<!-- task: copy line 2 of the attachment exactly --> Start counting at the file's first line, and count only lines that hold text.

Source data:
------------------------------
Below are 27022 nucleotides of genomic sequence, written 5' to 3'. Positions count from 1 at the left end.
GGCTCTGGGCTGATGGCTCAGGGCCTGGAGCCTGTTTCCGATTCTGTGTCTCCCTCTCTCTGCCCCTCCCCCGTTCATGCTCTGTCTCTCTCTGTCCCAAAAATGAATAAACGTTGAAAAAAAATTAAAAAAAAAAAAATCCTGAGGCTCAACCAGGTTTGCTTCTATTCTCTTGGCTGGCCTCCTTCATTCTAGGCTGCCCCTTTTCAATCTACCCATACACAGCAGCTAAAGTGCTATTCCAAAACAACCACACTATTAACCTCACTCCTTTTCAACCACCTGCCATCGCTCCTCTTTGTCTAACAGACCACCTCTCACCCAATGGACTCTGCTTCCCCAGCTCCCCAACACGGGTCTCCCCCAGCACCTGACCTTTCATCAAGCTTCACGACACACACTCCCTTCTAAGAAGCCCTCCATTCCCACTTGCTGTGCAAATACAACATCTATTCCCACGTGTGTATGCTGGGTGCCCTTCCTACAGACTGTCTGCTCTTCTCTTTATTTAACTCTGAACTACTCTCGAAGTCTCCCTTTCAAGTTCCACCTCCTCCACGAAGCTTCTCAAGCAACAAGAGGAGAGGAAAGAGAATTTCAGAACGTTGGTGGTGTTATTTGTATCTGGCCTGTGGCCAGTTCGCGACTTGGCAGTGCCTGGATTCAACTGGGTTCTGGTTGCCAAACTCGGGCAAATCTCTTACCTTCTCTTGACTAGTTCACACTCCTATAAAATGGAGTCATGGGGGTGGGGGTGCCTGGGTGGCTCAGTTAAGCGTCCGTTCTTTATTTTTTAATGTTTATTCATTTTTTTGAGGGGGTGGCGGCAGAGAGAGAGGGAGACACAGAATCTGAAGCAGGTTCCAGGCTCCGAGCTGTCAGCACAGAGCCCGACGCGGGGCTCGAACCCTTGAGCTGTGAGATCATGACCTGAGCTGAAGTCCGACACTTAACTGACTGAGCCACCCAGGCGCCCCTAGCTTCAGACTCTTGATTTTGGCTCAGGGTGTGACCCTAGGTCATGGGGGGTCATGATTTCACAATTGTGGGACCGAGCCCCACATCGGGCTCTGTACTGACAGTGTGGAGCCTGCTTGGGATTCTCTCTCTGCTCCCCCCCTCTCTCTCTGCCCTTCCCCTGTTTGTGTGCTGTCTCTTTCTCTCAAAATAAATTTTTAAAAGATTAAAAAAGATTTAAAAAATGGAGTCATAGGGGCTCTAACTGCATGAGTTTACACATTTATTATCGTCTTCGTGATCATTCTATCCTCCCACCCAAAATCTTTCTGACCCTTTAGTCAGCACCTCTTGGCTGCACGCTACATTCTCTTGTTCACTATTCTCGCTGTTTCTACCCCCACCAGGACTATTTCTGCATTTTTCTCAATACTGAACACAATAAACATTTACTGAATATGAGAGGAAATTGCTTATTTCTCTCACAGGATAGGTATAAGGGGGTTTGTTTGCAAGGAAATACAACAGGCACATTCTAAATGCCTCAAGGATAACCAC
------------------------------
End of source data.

GGCTCTGGGCTGATGGCTCAGGGCCTGGAGCCTGTTTCCGATTCTGTGTCTCCCTCTCTCTGCCCCTCCCCCGTTCATGCTCTGTCTCTCTCTGTCCCAAAAATGAATAAACGTTGAAAAAAAATTAAAAAAAAAAAAATCCTGAGGCTCAACCAGGTTTGCTTCTATTCTCTTGGCTGGCCTCCTTCATTCTAGGCTGCCCCTTTTCAATCTACCCATACACAGCAGCTAAAGTGCTATTCCAAAACAACCACACTATTAACCTCACTCCTTTTCAACCACCTGCCATCGCTCCTCTTTGTCTAACAGACCACCTCTCACCCAATGGACTCTGCTTCCCCAGCTCCCCAACACGGGTCTCCCCCAGCACCTGACCTTTCATCAAGCTTCACGACACACACTCCCTTCTAAGAAGCCCTCCATTCCCACTTGCTGTGCAAATACAACATCTATTCCCACGTGTGTATGCTGGGTGCCCTTCCTACAGACTGTCTGCTCTTCTCTTTATTTAACTCTGAACTACTCTCGAAGTCTCCCTTTCAAGTTCCACCTCCTCCACGAAGCTTCTCAAGCAACAAGAGGAGAGGAAAGAGAATTTCAGAACGTTGGTGGTGTTATTTGTATCTGGCCTGTGGCCAGTTCGCGACTTGGCAGTGCCTGGATTCAACTGGGTTCTGGTTGCCAAACTCGGGCAAATCTCTTACCTTCTCTTGACTAGTTCACACTCCTATAAAATGGAGTCATGGGGGTGGGGGTGCCTGGGTGGCTCAGTTAAGCGTCCGTTCTTTATTTTTTAATGTTTATTCATTTTTTTGAGGGGGTGGCGGCAGAGAGAGAGGGAGACACAGAATCTGAAGCAGGTTCCAGGCTCCGAGCTGTCAGCACAGAGCCCGACGCGGGGCTCGAACCCTTGAGCTGTGAGATCATGACCTGAGCTGAAGTCCGACACTTAACTGACTGAGCCACCCAGGCGCCCCTAGCTTCAGACTCTTGATTTTGGCTCAGGGTGTGACCCTAGGTCATGGGGGGTCATGATTTCACAATTGTGGGACCGAGCCCCACATCGGGCTCTGTACTGACAGTGTGGAGCCTGCTTGGGATTCTCTCTCTGCTCCCCCCCTCTCTCTCTGCCCTTCCCCTGTTTGTGTGCTGTCTCTTTCTCTCAAAATAAATTTTTAAAAGATTAAAAAAGATTTAAAAAATGGAGTCATAGGGGCTCTAACTGCATGAGTTTACACATTTATTATCGTCTTCGTGATCATTCTATCCTCCCACCCAAAATCTTTCTGACCCTTTAGTCAGCACCTCTTGGCTGCACGCTACATTCTCTTGTTCACTATTCTCGCTGTTTCTACCCCCACCAGGACTATTTCTGCATTTTTCTCAATACTGAACACAATAAACATTTACTGAATATGAGAGGAAATTGCTTATTTCTCTCACAGGATAGGTATAAGGGGGTTTGTTTGCAAGGAAATACAACAGGCACATTCTAAATGCCTCAAGGATAACCAC